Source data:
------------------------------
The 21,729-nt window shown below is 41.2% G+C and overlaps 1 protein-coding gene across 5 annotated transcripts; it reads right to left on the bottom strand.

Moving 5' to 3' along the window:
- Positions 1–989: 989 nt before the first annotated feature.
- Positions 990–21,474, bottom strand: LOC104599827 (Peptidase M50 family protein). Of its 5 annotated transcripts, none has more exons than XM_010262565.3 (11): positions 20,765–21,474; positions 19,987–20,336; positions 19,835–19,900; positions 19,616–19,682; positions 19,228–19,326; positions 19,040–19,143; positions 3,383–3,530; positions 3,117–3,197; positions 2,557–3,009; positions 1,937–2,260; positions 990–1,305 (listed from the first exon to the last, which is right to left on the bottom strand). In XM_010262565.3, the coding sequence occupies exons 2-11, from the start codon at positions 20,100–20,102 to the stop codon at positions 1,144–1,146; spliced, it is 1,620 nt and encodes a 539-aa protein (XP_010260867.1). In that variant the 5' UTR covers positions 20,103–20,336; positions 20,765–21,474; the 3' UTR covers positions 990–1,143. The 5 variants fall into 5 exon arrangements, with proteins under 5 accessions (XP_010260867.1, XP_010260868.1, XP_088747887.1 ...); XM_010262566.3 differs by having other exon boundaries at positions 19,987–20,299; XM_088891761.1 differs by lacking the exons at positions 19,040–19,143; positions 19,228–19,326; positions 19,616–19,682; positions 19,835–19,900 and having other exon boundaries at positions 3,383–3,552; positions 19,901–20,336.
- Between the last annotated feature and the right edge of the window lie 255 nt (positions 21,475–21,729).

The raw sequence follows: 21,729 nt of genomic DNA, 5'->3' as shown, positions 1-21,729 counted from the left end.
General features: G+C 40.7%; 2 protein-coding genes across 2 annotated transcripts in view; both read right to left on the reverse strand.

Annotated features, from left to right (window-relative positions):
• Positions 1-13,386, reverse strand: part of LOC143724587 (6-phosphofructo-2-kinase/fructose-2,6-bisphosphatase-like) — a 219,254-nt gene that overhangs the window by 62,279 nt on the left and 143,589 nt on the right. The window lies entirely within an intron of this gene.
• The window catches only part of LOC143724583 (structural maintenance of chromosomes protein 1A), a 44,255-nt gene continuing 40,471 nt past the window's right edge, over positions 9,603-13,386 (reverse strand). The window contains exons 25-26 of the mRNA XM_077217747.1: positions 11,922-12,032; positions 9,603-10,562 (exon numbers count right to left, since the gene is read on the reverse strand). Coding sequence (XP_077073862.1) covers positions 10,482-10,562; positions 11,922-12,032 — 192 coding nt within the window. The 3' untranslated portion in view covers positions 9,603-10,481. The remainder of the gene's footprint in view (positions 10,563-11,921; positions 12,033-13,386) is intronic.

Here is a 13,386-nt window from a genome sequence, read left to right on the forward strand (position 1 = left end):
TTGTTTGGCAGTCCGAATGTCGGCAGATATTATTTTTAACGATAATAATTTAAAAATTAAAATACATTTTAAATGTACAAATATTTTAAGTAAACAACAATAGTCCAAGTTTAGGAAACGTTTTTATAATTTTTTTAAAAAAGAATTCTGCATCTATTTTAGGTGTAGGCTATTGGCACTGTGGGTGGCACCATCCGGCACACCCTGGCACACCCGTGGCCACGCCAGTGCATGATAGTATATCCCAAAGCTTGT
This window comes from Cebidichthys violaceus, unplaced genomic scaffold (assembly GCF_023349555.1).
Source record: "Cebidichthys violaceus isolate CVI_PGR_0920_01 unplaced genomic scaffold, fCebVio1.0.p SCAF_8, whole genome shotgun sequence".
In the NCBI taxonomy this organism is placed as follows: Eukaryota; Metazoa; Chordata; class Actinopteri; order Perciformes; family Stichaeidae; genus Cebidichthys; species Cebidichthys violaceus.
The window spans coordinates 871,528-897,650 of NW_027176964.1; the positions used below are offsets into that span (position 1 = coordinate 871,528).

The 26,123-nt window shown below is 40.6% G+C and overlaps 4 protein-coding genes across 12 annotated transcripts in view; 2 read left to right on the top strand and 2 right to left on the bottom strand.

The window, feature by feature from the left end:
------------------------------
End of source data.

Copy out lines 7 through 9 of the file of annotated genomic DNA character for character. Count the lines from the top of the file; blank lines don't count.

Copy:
General features: G+C 40.7%; 2 protein-coding genes across 2 annotated transcripts in view; both read right to left on the reverse strand.

Annotated features, from left to right (window-relative positions):
• Positions 1-13,386, reverse strand: part of LOC143724587 (6-phosphofructo-2-kinase/fructose-2,6-bisphosphatase-like) — a 219,254-nt gene that overhangs the window by 62,279 nt on the left and 143,589 nt on the right. The window lies entirely within an intron of this gene.